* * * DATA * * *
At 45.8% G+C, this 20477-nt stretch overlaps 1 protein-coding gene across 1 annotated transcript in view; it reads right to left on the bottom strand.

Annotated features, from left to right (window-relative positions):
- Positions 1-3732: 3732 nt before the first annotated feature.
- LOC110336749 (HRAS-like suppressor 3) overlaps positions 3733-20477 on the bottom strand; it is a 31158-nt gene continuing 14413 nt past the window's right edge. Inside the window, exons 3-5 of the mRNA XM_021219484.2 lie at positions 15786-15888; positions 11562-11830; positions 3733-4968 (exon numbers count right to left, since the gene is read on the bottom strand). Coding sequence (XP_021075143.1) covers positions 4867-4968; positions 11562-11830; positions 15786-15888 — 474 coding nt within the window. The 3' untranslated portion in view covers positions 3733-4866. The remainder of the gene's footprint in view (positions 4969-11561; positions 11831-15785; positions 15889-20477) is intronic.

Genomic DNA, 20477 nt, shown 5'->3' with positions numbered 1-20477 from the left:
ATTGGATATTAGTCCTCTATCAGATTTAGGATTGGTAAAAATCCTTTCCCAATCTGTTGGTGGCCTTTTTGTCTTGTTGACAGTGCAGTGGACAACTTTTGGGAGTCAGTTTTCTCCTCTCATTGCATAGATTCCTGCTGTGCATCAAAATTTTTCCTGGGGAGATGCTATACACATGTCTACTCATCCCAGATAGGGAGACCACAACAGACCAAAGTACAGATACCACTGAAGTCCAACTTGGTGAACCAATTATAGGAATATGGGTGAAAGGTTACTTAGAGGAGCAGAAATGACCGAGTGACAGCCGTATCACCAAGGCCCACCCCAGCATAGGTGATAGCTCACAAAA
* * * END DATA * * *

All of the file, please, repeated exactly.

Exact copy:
At 45.8% G+C, this 20477-nt stretch overlaps 1 protein-coding gene across 1 annotated transcript in view; it reads right to left on the bottom strand.

Annotated features, from left to right (window-relative positions):
- Positions 1-3732: 3732 nt before the first annotated feature.
- LOC110336749 (HRAS-like suppressor 3) overlaps positions 3733-20477 on the bottom strand; it is a 31158-nt gene continuing 14413 nt past the window's right edge. Inside the window, exons 3-5 of the mRNA XM_021219484.2 lie at positions 15786-15888; positions 11562-11830; positions 3733-4968 (exon numbers count right to left, since the gene is read on the bottom strand). Coding sequence (XP_021075143.1) covers positions 4867-4968; positions 11562-11830; positions 15786-15888 — 474 coding nt within the window. The 3' untranslated portion in view covers positions 3733-4866. The remainder of the gene's footprint in view (positions 4969-11561; positions 11831-15785; positions 15889-20477) is intronic.

Genomic DNA, 20477 nt, shown 5'->3' with positions numbered 1-20477 from the left:
ATTGGATATTAGTCCTCTATCAGATTTAGGATTGGTAAAAATCCTTTCCCAATCTGTTGGTGGCCTTTTTGTCTTGTTGACAGTGCAGTGGACAACTTTTGGGAGTCAGTTTTCTCCTCTCATTGCATAGATTCCTGCTGTGCATCAAAATTTTTCCTGGGGAGATGCTATACACATGTCTACTCATCCCAGATAGGGAGACCACAACAGACCAAAGTACAGATACCACTGAAGTCCAACTTGGTGAACCAATTATAGGAATATGGGTGAAAGGTTACTTAGAGGAGCAGAAATGACCGAGTGACAGCCGTATCACCAAGGCCCACCCCAGCATAGGTGATAGCTCACAAAA